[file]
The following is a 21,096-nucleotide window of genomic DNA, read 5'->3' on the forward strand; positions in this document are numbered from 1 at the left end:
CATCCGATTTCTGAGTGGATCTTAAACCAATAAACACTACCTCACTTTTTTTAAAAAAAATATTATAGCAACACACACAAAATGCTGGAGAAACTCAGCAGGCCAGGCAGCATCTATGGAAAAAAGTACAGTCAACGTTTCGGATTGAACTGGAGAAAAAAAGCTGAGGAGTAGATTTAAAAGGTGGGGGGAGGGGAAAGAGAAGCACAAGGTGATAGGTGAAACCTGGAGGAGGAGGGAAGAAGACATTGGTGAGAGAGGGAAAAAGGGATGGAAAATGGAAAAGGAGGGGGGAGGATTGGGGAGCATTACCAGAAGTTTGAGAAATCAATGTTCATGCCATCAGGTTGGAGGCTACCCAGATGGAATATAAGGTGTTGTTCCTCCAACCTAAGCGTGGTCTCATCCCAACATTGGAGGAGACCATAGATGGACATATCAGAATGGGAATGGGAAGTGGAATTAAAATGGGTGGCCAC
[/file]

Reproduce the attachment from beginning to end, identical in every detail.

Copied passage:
The following is a 21,096-nucleotide window of genomic DNA, read 5'->3' on the forward strand; positions in this document are numbered from 1 at the left end:
CATCCGATTTCTGAGTGGATCTTAAACCAATAAACACTACCTCACTTTTTTTAAAAAAAATATTATAGCAACACACACAAAATGCTGGAGAAACTCAGCAGGCCAGGCAGCATCTATGGAAAAAAGTACAGTCAACGTTTCGGATTGAACTGGAGAAAAAAAGCTGAGGAGTAGATTTAAAAGGTGGGGGGAGGGGAAAGAGAAGCACAAGGTGATAGGTGAAACCTGGAGGAGGAGGGAAGAAGACATTGGTGAGAGAGGGAAAAAGGGATGGAAAATGGAAAAGGAGGGGGGAGGATTGGGGAGCATTACCAGAAGTTTGAGAAATCAATGTTCATGCCATCAGGTTGGAGGCTACCCAGATGGAATATAAGGTGTTGTTCCTCCAACCTAAGCGTGGTCTCATCCCAACATTGGAGGAGACCATAGATGGACATATCAGAATGGGAATGGGAAGTGGAATTAAAATGGGTGGCCAC